As they do on many Saturday afternoons, the teenagers from across Los Angeles county descended on the nondescript Fairfax district office building. It was time for the weekly editorial meeting at L.A.Youth the newspaper by teens for teens. The latest issue had just hit the hallways of L.A. schools, and the deadline for the next one was fast approaching.
As more than a dozen students sat around a square of folding tables, Amanda Riddle, one of the adult editors, kicked things off with a question: What did they know about Trayvon Martin?
The killing of the Florida teenager sparked an intense conversation that slalomed from an injustice — in the view of many at the table — to race and racial profiling; why a hoodie, a sweatshirt so ubiquitous to them, could be considered to have played a role in the teen's death; to gun rights, whether their parents had guns in their home, and whether or not that was a good idea.
Then Riddle stopped them: Who's going to write this?
That's the formula for producing the newspaper centered around first-person accounts of young people on their community, culture and the challenges they face, allowing for more depth than the typical high school newspaper. Over the years, they've tackled such subjects as life as an undocumented immigrant, drug abuse, teen pregnancy and how budget cuts have hurt their schools.
In the most recent issue, Locke High School student Maceo Bradley wrote an account of his mission to take on the city's (now-altered) policy for ticketing tardy students. There were also stories about life in the juvenile justice system, an Indian girl coming to appreciate her culture by learning Bollywood-style dancing, and one young man's dispatch on learning to drive with a mom scared to ride with him.
"It's just a really important outlet for a lot of teenagers," said Oscar Rodriguez, now a 28-year-old graphic designer, who did illustrations for L.A. Youth as a Lynwood High School student. "Usually you're in your own little world, but when you get letters from random people" — other teens who read the paper — "it opens your eyes. You realize there's a world out there, and people are feeling the same way I did."
L.A. Youth, he said, "definitely played a part in what I went on to do in life."
But as the newspaper approaches a quarter-century, it is struggling to hang on. The foundations whose grants have long been the primary source of funding have pulled out, and board members who once brought in corporate donations have been laid off, said Donna Myrow, L.A. Youth's executive director.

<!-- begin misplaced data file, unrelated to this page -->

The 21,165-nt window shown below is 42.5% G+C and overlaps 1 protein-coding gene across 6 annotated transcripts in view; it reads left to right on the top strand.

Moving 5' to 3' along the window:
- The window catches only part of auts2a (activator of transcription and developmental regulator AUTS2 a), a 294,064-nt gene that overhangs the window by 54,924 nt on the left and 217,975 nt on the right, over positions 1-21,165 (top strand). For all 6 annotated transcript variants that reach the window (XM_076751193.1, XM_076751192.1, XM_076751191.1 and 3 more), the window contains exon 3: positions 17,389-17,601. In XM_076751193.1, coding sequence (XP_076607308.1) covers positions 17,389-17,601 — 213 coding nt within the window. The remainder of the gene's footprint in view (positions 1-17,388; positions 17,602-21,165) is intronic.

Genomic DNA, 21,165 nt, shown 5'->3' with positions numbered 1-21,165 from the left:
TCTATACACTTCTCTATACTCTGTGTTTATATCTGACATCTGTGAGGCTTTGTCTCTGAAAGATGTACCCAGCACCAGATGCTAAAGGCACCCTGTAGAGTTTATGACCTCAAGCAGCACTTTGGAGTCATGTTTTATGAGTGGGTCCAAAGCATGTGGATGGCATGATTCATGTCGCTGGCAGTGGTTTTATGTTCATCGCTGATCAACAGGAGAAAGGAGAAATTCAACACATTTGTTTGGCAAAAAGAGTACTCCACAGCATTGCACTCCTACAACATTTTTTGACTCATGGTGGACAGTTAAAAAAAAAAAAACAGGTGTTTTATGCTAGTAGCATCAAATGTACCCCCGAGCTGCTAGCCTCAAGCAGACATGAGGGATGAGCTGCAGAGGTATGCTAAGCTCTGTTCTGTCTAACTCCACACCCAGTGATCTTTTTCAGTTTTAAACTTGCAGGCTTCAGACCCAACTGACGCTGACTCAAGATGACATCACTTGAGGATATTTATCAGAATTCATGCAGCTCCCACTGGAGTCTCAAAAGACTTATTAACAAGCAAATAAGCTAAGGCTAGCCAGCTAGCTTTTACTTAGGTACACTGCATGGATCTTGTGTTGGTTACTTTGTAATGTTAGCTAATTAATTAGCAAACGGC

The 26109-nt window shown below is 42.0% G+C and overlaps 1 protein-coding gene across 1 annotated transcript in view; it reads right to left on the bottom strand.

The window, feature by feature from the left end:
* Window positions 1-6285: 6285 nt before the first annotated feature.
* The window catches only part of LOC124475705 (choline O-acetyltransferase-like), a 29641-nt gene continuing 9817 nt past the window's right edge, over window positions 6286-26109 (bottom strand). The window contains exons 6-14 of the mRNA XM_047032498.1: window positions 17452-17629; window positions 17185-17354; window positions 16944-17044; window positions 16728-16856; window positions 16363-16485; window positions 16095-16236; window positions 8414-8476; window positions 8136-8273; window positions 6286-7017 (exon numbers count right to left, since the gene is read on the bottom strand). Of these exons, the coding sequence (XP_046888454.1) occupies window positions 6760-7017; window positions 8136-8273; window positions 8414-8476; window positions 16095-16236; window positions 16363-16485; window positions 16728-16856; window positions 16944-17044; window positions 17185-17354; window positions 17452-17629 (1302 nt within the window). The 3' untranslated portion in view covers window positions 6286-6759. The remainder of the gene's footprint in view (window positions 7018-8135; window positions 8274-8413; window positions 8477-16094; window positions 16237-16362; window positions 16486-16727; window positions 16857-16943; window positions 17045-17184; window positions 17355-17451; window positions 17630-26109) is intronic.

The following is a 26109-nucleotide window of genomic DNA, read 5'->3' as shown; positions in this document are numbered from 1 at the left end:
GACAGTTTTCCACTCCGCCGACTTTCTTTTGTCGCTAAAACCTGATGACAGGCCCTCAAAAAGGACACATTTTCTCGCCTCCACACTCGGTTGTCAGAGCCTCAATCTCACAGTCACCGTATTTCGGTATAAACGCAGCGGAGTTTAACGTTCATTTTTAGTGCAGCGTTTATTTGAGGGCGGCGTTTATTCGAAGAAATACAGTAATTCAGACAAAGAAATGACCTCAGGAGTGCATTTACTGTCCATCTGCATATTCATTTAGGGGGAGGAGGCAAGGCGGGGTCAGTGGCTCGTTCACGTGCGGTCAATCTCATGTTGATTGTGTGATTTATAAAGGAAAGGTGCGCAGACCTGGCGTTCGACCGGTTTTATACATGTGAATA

The paper, which operates on a $500,000 budget, has two full-time editors, Riddle and Mike Fricano, who guide the young scribes through the writing process. L.A. Youth is printed six times a year, with a circulation of about 70,000 and an estimated readership of 400,000, Myrow said. (The Times donates the printing of the newspaper.)
Myrow said the newspaper needs to raise $500,000 by mid-May or it will run out of money. Unlike other newspapers, which have seen scores of readers migrate to the Internet, Myrow said that's not an option. Even with this high-tech generation, she said not as many students would read it online, mostly because of a lack of computer access.
Jolie Augustine, an English teacher at Wilson Middle School in Glendale, has included L.A. Youth in her lessons for eight years. The paper, she said, serves as an "important way for students to think about writing, to think about the issues that affect them. Their parents don't talk about these issues with them. It's certainly not in textbooks. These are real issues that L.A. teens are talking about."
And when the paper prints letters to the editor from her students — which she encourages through extra credit — she said it gives them a sense of validation. "They feel their voice is being heard," she said, "and they are being recognized."
It's that sense of affirmation that attracts the students who have become regular contributors.
On a recent Saturday, they flipped through the pages of the latest edition. They critiqued the design — some quite harshly — and didn't take too well to an article that had been underwritten by a company (they thought it looked too much like an ad).
And when the editors asked about the next edition, Kristy Plaza, a senior at Duarte High School, raised her hand. She wanted to write about racial profiling.
Plaza, 18, said she would like to become a journalist and tell the stories of her community. L.A. Youth, she said, provides her the experience to get started.
Even with all the serious topics, there's still plenty of room to riff. Victor Beteta, a University High School senior, has written music reviews and taste-tested new lunch options at school ("It was all right," he said, "definitely not the best.")
Beteta, 18, said he knows other students are reading. He wrote an essay about listening to classical music, and he received a number of letters from other teens who enjoy it too.
And after friends and classmates told him they saw his picture in the paper, he knew they had to flip through the pages to find it. Through the experience, he said, he has learned there's something even better than having a voice. It's knowing someone is listening.